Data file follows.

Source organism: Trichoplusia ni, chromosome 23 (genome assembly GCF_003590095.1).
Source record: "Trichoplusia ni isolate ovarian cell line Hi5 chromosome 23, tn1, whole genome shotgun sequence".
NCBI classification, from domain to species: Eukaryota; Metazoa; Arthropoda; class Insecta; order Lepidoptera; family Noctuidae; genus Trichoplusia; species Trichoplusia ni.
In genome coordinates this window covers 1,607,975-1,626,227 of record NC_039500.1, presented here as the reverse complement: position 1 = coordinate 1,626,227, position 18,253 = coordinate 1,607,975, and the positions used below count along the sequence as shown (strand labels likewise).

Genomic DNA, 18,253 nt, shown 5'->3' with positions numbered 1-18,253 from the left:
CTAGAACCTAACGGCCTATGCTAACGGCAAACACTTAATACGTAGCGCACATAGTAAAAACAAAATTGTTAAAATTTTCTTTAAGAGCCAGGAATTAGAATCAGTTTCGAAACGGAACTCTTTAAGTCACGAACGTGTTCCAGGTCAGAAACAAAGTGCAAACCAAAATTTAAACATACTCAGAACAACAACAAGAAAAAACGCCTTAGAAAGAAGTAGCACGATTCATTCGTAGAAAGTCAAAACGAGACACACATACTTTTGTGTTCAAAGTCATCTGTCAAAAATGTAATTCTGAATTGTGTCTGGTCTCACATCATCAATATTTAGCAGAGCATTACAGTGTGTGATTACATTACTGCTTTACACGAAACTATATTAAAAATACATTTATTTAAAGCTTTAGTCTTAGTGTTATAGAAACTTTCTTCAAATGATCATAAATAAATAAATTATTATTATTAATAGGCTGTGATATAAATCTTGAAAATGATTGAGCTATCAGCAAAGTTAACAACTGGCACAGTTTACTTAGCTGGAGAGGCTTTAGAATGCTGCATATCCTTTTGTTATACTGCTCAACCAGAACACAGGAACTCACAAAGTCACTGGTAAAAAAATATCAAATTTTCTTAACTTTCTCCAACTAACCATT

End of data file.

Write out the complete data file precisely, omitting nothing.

Source organism: Trichoplusia ni, chromosome 23 (genome assembly GCF_003590095.1).
Source record: "Trichoplusia ni isolate ovarian cell line Hi5 chromosome 23, tn1, whole genome shotgun sequence".
NCBI classification, from domain to species: Eukaryota; Metazoa; Arthropoda; class Insecta; order Lepidoptera; family Noctuidae; genus Trichoplusia; species Trichoplusia ni.
In genome coordinates this window covers 1,607,975-1,626,227 of record NC_039500.1, presented here as the reverse complement: position 1 = coordinate 1,626,227, position 18,253 = coordinate 1,607,975, and the positions used below count along the sequence as shown (strand labels likewise).

Genomic DNA, 18,253 nt, shown 5'->3' with positions numbered 1-18,253 from the left:
CTAGAACCTAACGGCCTATGCTAACGGCAAACACTTAATACGTAGCGCACATAGTAAAAACAAAATTGTTAAAATTTTCTTTAAGAGCCAGGAATTAGAATCAGTTTCGAAACGGAACTCTTTAAGTCACGAACGTGTTCCAGGTCAGAAACAAAGTGCAAACCAAAATTTAAACATACTCAGAACAACAACAAGAAAAAACGCCTTAGAAAGAAGTAGCACGATTCATTCGTAGAAAGTCAAAACGAGACACACATACTTTTGTGTTCAAAGTCATCTGTCAAAAATGTAATTCTGAATTGTGTCTGGTCTCACATCATCAATATTTAGCAGAGCATTACAGTGTGTGATTACATTACTGCTTTACACGAAACTATATTAAAAATACATTTATTTAAAGCTTTAGTCTTAGTGTTATAGAAACTTTCTTCAAATGATCATAAATAAATAAATTATTATTATTAATAGGCTGTGATATAAATCTTGAAAATGATTGAGCTATCAGCAAAGTTAACAACTGGCACAGTTTACTTAGCTGGAGAGGCTTTAGAATGCTGCATATCCTTTTGTTATACTGCTCAACCAGAACACAGGAACTCACAAAGTCACTGGTAAAAAAATATCAAATTTTCTTAACTTTCTCCAACTAACCATT